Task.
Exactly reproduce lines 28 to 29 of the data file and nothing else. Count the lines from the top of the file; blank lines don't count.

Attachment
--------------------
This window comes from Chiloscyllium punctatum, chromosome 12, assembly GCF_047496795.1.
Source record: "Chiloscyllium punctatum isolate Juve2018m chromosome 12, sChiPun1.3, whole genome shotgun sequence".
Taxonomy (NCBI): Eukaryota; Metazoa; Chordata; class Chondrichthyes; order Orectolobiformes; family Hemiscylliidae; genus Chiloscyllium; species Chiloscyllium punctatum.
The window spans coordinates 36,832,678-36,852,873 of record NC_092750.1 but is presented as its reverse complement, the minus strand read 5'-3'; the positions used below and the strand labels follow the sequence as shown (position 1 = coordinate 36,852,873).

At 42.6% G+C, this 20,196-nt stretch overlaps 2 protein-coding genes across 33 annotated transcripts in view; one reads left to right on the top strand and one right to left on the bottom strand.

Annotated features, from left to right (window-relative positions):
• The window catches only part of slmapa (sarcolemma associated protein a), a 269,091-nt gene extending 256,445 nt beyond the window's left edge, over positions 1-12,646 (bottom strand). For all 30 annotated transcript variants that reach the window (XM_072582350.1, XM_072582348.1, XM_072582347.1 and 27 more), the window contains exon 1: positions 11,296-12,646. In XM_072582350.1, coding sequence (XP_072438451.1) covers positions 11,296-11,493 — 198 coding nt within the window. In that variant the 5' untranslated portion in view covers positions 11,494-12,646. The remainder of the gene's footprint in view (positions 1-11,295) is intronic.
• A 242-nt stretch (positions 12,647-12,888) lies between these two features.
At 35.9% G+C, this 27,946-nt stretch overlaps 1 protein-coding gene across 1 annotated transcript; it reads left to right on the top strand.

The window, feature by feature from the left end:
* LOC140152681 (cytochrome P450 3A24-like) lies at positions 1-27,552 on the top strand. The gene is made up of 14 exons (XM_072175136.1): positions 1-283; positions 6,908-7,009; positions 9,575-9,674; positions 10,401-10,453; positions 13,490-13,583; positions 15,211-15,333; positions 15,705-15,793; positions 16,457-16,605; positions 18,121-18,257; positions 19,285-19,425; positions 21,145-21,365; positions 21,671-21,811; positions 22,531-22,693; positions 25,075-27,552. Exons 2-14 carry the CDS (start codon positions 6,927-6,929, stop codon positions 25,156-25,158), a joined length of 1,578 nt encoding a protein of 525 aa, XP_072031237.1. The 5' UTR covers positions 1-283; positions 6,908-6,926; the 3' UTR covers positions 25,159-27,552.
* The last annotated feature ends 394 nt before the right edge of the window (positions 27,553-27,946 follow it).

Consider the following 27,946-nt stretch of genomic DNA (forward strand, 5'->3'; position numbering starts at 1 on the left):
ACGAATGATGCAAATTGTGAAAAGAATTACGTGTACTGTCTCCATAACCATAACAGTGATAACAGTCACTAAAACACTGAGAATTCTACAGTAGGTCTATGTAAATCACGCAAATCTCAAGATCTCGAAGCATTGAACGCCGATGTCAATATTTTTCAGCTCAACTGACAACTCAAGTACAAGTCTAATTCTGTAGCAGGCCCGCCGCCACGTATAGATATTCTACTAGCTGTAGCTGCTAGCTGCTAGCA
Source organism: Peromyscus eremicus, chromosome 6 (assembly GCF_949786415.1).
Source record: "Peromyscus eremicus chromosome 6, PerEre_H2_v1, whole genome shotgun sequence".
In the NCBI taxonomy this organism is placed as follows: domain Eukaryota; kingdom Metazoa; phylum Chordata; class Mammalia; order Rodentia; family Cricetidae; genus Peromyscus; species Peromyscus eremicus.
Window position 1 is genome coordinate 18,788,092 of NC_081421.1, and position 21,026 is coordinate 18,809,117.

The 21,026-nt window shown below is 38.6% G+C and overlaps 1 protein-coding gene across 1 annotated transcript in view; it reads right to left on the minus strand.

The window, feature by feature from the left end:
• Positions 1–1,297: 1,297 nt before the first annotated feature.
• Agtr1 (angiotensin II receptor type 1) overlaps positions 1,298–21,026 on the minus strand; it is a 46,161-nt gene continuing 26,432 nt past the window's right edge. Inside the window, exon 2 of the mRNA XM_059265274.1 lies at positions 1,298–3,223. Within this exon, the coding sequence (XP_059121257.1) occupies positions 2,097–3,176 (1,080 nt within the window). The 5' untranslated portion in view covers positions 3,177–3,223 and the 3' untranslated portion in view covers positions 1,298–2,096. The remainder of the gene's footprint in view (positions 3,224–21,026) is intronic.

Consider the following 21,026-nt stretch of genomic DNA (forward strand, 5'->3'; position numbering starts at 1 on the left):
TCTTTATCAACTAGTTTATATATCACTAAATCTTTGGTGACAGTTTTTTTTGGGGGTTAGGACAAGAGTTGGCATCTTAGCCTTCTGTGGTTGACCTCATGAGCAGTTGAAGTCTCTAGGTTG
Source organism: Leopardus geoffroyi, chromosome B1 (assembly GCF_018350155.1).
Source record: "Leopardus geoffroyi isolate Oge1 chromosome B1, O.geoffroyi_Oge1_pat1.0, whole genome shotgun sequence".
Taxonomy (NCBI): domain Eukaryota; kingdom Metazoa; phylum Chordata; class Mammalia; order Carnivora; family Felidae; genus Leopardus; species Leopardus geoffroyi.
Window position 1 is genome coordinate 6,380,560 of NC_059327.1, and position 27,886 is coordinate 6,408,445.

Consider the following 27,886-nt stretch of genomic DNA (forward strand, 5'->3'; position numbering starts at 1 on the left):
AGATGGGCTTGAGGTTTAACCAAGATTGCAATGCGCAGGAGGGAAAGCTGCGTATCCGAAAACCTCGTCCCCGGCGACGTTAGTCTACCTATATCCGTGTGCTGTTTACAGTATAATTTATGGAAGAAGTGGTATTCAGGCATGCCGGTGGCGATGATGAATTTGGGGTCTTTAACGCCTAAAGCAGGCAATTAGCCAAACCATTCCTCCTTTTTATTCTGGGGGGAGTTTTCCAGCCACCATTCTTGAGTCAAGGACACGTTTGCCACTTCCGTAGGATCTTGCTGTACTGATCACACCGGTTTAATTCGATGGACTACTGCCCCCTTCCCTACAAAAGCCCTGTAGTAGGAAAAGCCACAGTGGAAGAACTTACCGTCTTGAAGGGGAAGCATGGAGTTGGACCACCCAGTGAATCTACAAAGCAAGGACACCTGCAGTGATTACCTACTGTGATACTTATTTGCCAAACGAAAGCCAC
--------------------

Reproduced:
Window position 1 is genome coordinate 6,380,560 of NC_059327.1, and position 27,886 is coordinate 6,408,445.

Consider the following 27,886-nt stretch of genomic DNA (forward strand, 5'->3'; position numbering starts at 1 on the left):